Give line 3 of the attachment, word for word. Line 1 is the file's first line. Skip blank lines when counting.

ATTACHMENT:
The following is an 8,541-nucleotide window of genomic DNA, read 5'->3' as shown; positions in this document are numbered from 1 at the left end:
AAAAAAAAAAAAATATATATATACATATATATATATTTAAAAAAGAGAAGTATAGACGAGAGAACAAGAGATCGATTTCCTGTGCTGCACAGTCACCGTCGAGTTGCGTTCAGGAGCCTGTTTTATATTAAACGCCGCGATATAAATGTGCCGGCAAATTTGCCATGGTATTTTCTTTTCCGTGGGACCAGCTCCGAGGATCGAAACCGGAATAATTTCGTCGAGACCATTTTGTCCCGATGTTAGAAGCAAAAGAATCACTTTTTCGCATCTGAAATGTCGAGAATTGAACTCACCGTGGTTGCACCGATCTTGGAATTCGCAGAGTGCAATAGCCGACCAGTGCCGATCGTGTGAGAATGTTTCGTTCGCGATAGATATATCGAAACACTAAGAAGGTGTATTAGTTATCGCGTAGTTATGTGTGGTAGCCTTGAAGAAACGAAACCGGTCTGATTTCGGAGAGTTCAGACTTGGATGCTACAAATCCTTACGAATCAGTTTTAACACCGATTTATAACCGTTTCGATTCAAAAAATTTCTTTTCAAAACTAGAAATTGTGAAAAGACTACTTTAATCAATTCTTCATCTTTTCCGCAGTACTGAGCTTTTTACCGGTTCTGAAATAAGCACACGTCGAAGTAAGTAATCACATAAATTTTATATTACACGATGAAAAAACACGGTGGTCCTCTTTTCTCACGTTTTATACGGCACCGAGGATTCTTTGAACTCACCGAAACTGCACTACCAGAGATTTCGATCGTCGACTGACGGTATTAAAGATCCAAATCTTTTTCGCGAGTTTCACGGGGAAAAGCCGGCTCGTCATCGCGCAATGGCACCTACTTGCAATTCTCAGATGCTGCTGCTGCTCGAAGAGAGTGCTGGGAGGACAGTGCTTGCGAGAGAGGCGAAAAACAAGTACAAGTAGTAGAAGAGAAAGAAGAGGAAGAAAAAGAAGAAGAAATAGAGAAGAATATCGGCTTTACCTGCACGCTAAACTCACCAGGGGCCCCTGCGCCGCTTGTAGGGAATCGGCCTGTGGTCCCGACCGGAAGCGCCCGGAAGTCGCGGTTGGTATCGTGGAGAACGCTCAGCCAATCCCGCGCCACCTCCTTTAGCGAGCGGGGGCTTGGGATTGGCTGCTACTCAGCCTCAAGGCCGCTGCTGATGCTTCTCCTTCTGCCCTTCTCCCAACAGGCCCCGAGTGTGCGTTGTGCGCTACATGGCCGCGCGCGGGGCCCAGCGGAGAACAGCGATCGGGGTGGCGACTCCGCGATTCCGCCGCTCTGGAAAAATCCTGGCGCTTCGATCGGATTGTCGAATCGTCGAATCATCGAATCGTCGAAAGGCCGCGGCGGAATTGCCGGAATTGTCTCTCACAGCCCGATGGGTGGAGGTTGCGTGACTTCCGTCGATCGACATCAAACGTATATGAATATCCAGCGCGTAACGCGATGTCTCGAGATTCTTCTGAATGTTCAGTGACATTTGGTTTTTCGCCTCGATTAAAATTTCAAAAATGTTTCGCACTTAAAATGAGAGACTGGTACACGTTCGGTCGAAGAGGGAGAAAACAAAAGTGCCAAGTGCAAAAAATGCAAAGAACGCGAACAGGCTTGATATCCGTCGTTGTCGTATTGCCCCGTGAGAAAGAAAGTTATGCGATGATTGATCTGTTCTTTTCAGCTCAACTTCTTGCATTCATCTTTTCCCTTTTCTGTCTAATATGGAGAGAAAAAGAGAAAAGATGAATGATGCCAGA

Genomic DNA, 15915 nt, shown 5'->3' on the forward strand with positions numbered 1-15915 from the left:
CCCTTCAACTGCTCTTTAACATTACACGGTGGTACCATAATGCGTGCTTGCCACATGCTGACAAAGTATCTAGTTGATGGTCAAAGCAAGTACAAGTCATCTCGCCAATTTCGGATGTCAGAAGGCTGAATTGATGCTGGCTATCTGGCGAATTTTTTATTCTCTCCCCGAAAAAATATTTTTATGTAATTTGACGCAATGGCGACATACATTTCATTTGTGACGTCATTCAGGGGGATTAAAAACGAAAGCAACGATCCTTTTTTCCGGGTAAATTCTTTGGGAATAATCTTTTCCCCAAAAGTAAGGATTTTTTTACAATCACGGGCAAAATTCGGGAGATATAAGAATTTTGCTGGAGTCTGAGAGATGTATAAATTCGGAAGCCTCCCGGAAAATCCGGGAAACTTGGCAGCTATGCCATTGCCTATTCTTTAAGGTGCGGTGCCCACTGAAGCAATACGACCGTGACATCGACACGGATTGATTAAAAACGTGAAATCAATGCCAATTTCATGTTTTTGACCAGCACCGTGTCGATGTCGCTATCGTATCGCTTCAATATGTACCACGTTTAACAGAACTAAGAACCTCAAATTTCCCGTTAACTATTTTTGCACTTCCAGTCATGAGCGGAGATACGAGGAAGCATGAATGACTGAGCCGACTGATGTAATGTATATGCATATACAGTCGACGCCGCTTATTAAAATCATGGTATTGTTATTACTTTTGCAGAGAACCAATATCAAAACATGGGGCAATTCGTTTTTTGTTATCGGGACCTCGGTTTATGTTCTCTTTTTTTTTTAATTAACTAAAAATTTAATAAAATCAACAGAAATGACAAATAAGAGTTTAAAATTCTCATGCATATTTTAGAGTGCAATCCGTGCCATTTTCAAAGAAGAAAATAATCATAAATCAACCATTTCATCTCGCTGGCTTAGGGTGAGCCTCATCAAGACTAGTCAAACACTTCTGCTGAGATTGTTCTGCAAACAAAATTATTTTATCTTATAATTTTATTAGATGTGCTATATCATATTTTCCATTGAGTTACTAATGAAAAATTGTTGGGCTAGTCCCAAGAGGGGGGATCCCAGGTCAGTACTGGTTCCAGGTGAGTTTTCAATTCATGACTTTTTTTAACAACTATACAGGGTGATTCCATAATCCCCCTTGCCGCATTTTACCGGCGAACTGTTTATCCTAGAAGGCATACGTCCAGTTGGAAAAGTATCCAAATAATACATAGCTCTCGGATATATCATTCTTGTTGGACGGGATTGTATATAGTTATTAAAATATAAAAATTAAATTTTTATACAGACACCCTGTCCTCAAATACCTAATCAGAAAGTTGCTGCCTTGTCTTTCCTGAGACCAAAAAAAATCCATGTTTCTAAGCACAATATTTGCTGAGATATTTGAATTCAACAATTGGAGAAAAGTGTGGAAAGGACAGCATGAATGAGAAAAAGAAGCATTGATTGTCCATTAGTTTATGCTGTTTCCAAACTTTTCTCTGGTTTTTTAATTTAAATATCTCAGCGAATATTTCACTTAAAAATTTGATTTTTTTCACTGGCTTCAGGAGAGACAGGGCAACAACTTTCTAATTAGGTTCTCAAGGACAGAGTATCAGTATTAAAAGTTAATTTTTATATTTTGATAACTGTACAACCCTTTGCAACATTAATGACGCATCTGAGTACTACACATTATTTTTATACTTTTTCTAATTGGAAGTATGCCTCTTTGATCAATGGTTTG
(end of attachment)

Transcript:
Genomic DNA, 15915 nt, shown 5'->3' on the forward strand with positions numbered 1-15915 from the left: